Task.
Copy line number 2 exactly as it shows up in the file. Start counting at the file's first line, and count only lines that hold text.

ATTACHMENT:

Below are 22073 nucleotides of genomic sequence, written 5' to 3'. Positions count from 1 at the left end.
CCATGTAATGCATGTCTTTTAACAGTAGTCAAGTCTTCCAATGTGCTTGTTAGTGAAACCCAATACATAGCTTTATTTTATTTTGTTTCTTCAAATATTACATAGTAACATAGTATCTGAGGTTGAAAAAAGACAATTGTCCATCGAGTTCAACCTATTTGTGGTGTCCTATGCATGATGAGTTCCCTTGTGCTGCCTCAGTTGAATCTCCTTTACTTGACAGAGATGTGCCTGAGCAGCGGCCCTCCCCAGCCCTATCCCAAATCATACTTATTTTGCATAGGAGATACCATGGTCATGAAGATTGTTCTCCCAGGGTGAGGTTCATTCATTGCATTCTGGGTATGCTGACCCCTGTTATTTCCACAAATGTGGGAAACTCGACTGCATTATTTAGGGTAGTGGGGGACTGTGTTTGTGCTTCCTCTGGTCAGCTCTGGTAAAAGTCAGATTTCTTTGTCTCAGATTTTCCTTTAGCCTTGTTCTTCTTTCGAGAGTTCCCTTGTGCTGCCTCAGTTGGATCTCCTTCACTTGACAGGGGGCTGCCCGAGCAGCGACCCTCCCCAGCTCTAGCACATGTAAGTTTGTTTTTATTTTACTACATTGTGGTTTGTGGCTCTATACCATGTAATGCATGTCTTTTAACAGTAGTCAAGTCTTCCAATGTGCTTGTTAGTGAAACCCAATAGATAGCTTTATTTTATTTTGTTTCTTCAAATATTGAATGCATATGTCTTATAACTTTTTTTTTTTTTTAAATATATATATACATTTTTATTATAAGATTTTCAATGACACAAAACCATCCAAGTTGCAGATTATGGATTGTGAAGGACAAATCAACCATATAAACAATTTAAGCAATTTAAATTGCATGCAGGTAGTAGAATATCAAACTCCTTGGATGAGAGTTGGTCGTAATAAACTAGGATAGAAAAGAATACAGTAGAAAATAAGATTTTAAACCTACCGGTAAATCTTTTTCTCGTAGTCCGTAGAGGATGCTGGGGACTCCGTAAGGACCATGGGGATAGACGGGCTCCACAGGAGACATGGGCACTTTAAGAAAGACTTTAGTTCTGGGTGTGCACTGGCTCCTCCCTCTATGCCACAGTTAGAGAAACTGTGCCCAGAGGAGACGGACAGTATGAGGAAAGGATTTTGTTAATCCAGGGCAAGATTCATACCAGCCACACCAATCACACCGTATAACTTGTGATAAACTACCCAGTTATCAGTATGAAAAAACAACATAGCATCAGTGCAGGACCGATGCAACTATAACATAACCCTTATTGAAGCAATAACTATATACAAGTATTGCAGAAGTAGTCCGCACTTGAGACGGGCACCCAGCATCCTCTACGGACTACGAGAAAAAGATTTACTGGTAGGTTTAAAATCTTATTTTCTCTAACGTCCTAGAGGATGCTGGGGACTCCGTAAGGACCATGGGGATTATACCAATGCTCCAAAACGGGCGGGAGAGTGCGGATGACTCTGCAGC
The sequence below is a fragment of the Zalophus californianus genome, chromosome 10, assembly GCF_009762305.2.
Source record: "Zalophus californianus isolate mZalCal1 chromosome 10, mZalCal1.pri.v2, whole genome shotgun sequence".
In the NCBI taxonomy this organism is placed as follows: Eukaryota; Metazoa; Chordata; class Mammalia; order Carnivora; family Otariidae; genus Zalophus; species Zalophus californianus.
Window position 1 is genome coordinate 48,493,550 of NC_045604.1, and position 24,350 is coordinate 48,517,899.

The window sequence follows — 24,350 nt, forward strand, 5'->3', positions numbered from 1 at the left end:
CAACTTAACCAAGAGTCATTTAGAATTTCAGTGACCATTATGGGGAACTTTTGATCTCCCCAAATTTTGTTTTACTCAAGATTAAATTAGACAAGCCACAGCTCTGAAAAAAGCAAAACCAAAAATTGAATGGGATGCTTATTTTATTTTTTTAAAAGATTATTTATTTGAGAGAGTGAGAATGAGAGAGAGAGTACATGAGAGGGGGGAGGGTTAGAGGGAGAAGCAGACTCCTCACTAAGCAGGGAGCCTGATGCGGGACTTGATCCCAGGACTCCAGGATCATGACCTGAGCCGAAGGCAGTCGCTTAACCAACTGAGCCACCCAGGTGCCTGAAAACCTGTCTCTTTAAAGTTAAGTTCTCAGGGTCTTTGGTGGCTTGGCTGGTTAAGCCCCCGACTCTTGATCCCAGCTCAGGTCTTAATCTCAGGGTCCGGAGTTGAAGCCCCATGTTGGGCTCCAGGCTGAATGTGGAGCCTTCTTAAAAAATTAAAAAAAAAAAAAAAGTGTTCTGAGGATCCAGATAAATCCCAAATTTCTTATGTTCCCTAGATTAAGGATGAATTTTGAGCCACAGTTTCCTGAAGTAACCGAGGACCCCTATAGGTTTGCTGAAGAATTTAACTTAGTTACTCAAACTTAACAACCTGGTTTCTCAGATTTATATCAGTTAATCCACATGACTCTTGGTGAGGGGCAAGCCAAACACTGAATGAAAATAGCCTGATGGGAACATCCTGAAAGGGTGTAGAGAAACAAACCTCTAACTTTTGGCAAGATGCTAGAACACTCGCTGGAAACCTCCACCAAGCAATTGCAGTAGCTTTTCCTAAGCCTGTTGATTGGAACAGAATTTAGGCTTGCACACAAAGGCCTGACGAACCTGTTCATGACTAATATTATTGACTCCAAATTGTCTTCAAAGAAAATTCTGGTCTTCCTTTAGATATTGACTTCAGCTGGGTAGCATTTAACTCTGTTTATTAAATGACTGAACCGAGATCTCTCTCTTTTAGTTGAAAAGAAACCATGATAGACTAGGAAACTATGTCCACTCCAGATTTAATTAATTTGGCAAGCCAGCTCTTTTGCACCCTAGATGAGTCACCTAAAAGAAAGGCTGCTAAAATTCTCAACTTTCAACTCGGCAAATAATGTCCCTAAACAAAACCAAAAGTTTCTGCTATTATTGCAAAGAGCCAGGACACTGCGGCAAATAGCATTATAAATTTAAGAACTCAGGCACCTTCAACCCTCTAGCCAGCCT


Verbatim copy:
CCATGTAATGCATGTCTTTTAACAGTAGTCAAGTCTTCCAATGTGCTTGTTAGTGAAACCCAATACATAGCTTTATTTTATTTTGTTTCTTCAAATATTACATAGTAACATAGTATCTGAGGTTGAAAAAAGACAATTGTCCATCGAGTTCAACCTATTTGTGGTGTCCTATGCATGATGAGTTCCCTTGTGCTGCCTCAGTTGAATCTCCTTTACTTGACAGAGATGTGCCTGAGCAGCGGCCCTCCCCAGCCCTATCCCAAATCATACTTATTTTGCATAGGAGATACCATGGTCATGAAGATTGTTCTCCCAGGGTGAGGTTCATTCATTGCATTCTGGGTATGCTGACCCCTGTTATTTCCACAAATGTGGGAAACTCGACTGCATTATTTAGGGTAGTGGGGGACTGTGTTTGTGCTTCCTCTGGTCAGCTCTGGTAAAAGTCAGATTTCTTTGTCTCAGATTTTCCTTTAGCCTTGTTCTTCTTTCGAGAGTTCCCTTGTGCTGCCTCAGTTGGATCTCCTTCACTTGACAGGGGGCTGCCCGAGCAGCGACCCTCCCCAGCTCTAGCACATGTAAGTTTGTTTTTATTTTACTACATTGTGGTTTGTGGCTCTATACCATGTAATGCATGTCTTTTAACAGTAGTCAAGTCTTCCAATGTGCTTGTTAGTGAAACCCAATAGATAGCTTTATTTTATTTTGTTTCTTCAAATATTGAATGCATATGTCTTATAACTTTTTTTTTTTTTTAAATATATATATACATTTTTATTATAAGATTTTCAATGACACAAAACCATCCAAGTTGCAGATTATGGATTGTGAAGGACAAATCAACCATATAAACAATTTAAGCAATTTAAATTGCATGCAGGTAGTAGAATATCAAACTCCTTGGATGAGAGTTGGTCGTAATAAACTAGGATAGAAAAGAATACAGTAGAAAATAAGATTTTAAACCTACCGGTAAATCTTTTTCTCGTAGTCCGTAGAGGATGCTGGGGACTCCGTAAGGACCATGGGGATAGACGGGCTCCACAGGAGACATGGGCACTTTAAGAAAGACTTTAGTTCTGGGTGTGCACTGGCTCCTCCCTCTATGCCACAGTTAGAGAAACTGTGCCCAGAGGAGACGGACAGTATGAGGAAAGGATTTTGTTAATCCAGGGCAAGATTCATACCAGCCACACCAATCACACCGTATAACTTGTGATAAACTACCCAGTTATCAGTATGAAAAAACAACATAGCATCAGTGCAGGACCGATGCAACTATAACATAACCCTTATTGAAGCAATAACTATATACAAGTATTGCAGAAGTAGTCCGCACTTGAGACGGGCACCCAGCATCCTCTACGGACTACGAGAAAAAGATTTACTGGTAGGTTTAAAATCTTATTTTCTCTAACGTCCTAGAGGATGCTGGGGACTCCGTAAGGACCATGGGGATTATACCAATGCTCCAAAACGGGCGGGAGAGTGCGGATGACTCTGCAGC